This goes along with #13. When you’re writing your first draft of anything, just write. Don’t go back and edit. Don’t stop too much to think about your sentences. Just write. Get it out. Let it flow. It might be a crappy full page, but there isn’t a crappy full page of writing in the Universe that can’t be fixed later.
15. your novel will take a long time to write, and that’s okay
Books just take forever to write. It’s a fact of life. It’s a labor of love. It’s only through time that we can truly get to know our characters with any sort of intimacy, and it’s that intimacy that creates stories that shake the world. So don’t worry about how fast other people are writing. Work at a pace that makes sense for you.
16. your first novel will be awful
Your first novel is, in all likelihood, going to be your worst one. Unless you have a really good editor who helped you make it great, your first novel is really, really going to suck. That’s okay. It’s all part of the learning process. You don’t really know how to write a novel until you’ve done it.
17. the first draft of anything is shit
Raise your right hand and say it with me: I will never let anyone see the first draft of anything I write, except maybe my dog.
There are two reasons you should never, ever, ever let your first draft see the light of day.
- Your first draft isn’t anything. It’s just you shoveling sand into a box so you can make something out of it later.
- If you embrace just how awful your first draft truly is, then you’ll be less likely to take forever to write it, and more likely to just get the words out onto a page, feel that sense of accomplishment, and then be ready to work it into something readable later. It’s all about the process.
18. everyone you meet has something to teach you
That guy you saw at the grocery store who smelled weird and kept muttering to himself? Yup. He’ll probably be a character later.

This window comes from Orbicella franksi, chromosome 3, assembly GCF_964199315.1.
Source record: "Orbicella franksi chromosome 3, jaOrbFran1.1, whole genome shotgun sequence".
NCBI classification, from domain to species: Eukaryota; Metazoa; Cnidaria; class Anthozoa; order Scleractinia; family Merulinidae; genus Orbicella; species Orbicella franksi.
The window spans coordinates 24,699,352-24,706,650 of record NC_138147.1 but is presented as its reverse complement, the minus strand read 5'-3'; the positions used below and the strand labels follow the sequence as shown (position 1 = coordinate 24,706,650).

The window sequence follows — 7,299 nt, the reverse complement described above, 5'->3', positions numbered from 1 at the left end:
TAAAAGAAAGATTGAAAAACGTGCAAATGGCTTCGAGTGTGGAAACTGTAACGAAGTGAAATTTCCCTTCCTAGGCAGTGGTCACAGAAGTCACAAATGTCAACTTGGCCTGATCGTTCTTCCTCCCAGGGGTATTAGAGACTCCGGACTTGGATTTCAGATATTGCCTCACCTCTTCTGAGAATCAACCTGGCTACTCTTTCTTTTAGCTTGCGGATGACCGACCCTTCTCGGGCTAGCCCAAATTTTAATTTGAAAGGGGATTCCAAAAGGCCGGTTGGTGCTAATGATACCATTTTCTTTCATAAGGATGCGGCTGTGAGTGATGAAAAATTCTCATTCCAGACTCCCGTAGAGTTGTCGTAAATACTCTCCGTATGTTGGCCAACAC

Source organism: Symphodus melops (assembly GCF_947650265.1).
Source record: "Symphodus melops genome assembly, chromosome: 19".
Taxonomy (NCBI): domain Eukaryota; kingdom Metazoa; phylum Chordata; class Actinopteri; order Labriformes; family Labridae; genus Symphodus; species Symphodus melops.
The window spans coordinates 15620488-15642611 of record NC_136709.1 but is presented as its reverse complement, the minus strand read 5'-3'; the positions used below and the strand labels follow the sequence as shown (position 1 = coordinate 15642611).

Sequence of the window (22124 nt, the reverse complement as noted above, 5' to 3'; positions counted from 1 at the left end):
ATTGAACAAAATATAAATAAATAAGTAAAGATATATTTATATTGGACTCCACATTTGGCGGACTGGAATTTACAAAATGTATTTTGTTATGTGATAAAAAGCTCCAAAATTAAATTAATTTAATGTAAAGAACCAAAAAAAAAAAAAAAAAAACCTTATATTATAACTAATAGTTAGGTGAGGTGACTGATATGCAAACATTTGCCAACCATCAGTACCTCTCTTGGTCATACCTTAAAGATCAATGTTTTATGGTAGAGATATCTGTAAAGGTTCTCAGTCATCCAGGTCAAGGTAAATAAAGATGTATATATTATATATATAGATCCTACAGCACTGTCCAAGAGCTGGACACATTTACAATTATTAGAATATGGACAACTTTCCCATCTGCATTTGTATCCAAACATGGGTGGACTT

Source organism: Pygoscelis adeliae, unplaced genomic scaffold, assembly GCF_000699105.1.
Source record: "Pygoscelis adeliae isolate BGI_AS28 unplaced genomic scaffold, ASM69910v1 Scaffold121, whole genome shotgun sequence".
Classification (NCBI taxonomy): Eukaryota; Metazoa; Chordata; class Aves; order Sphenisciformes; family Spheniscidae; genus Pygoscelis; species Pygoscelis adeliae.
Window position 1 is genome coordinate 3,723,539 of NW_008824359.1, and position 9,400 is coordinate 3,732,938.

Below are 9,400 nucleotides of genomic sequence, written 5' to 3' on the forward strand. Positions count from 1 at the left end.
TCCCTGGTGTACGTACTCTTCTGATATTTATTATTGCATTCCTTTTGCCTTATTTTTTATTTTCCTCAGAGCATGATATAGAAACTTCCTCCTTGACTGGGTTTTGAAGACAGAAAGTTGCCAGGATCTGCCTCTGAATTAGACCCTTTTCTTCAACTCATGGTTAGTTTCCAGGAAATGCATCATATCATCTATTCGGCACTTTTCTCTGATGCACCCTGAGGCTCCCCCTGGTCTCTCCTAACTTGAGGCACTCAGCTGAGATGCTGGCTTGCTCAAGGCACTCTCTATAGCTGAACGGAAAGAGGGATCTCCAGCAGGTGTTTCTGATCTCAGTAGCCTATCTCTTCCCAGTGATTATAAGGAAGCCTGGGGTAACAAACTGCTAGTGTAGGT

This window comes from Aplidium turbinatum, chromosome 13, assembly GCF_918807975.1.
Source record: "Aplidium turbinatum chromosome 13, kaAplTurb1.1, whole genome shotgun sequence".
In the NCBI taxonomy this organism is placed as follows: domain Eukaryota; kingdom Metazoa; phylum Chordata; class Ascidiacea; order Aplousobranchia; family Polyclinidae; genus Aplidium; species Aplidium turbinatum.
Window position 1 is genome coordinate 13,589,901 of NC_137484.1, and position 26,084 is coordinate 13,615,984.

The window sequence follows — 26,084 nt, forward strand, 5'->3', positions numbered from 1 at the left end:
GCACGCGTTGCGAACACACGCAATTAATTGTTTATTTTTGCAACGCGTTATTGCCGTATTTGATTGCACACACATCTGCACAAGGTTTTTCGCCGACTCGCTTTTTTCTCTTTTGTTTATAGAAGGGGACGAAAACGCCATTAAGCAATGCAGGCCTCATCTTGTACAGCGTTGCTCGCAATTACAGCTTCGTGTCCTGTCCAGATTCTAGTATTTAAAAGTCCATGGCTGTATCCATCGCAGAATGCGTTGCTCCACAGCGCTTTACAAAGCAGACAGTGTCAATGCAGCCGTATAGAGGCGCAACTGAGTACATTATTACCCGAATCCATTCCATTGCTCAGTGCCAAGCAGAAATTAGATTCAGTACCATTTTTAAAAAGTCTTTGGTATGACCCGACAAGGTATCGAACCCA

So much as it depends on you, be kind to everyone you meet. They all have something to teach you, no matter how small. They will contribute in tiny ways to this massive project you’re trying to create. You might not notice it at first, but when you look back on your writing you will see, within the massive design, each individual thread that makes up the fabric. In the end, nothing will be wasted.
19. the only person that can tell your story is you
If you have a story to write, then you must write it. No one else can write it for you. No one else will. So do it. Your characters are depending on you to have their voices heard. Someone out there needs you to write that story. Someone needs the message you’re trying to convey. Believe that. Stop worrying about whether it looks like you’re “copying” JK Rowling, or Tolkien, or Kafka, or any other writer, and just focus on being you.
20. it’s okay that it’s not perfect
Your piece will never be perfect. Yes, it takes a long time to write something well, but there comes a point when you have to stop shifting words around, editing apostrophes, and bite the bullet and send it in. Just finish it. Never leave work undone.
21. be fearless
Remember how I said only you can tell your story?
Tell it in the most honest way you know how.
Don’t be afraid of offending people. Don’t worry about what other people think. Don’t be afraid to make a mess, to set things on fire, to change the world. No well-behaved writer ever made history.
Go out there and make it happen.
The world needs to hear your story.